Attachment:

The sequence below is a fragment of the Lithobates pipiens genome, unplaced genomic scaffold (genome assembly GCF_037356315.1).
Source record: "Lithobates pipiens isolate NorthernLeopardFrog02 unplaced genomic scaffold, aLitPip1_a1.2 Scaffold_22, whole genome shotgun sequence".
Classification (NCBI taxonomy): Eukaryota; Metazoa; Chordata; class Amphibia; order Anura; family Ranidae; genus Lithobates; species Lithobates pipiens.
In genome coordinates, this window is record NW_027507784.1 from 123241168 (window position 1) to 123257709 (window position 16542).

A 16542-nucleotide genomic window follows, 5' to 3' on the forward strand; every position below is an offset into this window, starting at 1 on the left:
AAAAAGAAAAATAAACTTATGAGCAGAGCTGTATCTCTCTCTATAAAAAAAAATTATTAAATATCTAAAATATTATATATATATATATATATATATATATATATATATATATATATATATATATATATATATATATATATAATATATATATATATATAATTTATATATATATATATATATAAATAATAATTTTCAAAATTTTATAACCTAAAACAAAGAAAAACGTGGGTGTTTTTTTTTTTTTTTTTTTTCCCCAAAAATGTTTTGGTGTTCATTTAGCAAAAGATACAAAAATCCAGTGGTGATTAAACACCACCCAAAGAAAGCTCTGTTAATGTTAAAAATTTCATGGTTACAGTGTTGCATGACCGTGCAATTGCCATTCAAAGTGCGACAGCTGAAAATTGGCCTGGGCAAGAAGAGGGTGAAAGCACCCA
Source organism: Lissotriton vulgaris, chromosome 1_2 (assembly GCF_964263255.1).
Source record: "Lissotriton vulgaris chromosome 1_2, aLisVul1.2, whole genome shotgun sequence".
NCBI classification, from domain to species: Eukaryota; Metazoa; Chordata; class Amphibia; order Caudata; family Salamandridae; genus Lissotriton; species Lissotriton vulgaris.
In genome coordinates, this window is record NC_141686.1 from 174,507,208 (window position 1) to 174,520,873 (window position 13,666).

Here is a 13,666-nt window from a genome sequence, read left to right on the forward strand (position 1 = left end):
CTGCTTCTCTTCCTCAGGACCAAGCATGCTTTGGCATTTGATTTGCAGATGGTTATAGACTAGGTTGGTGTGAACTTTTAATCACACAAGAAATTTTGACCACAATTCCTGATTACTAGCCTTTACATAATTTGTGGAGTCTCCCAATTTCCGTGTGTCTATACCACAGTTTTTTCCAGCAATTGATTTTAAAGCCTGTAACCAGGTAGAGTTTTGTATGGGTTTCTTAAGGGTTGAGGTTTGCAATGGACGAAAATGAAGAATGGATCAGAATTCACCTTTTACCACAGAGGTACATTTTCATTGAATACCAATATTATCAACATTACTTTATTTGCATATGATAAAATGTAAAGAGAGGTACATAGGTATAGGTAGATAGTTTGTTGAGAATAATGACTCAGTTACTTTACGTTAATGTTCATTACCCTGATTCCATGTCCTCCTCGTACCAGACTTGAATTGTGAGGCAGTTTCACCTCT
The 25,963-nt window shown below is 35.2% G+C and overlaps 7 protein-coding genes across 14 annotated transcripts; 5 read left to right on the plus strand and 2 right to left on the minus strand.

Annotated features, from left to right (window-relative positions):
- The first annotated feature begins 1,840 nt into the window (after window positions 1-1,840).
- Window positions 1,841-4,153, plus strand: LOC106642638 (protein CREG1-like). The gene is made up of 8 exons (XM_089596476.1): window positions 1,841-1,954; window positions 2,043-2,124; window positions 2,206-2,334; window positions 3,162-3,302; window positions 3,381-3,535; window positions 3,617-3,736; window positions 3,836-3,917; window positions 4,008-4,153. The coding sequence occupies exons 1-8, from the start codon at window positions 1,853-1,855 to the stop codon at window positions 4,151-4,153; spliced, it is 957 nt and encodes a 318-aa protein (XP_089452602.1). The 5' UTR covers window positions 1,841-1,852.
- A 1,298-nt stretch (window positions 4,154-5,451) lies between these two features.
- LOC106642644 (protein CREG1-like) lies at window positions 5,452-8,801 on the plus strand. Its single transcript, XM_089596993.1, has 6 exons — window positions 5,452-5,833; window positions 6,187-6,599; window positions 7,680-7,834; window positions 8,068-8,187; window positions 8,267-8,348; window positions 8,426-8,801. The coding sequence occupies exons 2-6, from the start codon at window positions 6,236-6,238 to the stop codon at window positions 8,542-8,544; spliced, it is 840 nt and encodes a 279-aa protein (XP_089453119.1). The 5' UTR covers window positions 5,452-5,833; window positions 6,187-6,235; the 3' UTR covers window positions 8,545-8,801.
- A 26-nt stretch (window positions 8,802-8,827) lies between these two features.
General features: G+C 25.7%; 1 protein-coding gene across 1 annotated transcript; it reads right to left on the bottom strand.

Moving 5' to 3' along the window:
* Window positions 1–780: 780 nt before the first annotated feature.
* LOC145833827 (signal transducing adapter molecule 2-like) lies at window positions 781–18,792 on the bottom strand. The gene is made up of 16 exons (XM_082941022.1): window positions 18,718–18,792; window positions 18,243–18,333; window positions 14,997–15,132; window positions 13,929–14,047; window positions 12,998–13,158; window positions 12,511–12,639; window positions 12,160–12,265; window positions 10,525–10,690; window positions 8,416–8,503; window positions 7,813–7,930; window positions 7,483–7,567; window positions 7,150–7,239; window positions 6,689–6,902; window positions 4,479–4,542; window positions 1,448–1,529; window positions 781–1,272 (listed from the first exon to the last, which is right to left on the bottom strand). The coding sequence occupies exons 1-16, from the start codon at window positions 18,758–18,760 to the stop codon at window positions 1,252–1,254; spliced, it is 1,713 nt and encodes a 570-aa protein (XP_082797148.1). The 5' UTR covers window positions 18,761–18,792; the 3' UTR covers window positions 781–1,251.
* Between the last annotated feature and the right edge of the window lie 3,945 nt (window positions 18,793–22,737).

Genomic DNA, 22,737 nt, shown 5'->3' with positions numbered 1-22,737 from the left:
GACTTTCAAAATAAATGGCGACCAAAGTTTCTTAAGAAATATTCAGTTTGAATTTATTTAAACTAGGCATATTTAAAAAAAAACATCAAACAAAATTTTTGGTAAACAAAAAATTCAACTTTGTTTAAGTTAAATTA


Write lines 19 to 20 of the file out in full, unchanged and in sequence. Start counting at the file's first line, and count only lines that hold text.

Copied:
- A 26-nt stretch (window positions 8,802-8,827) lies between these two features.
General features: G+C 25.7%; 1 protein-coding gene across 1 annotated transcript; it reads right to left on the bottom strand.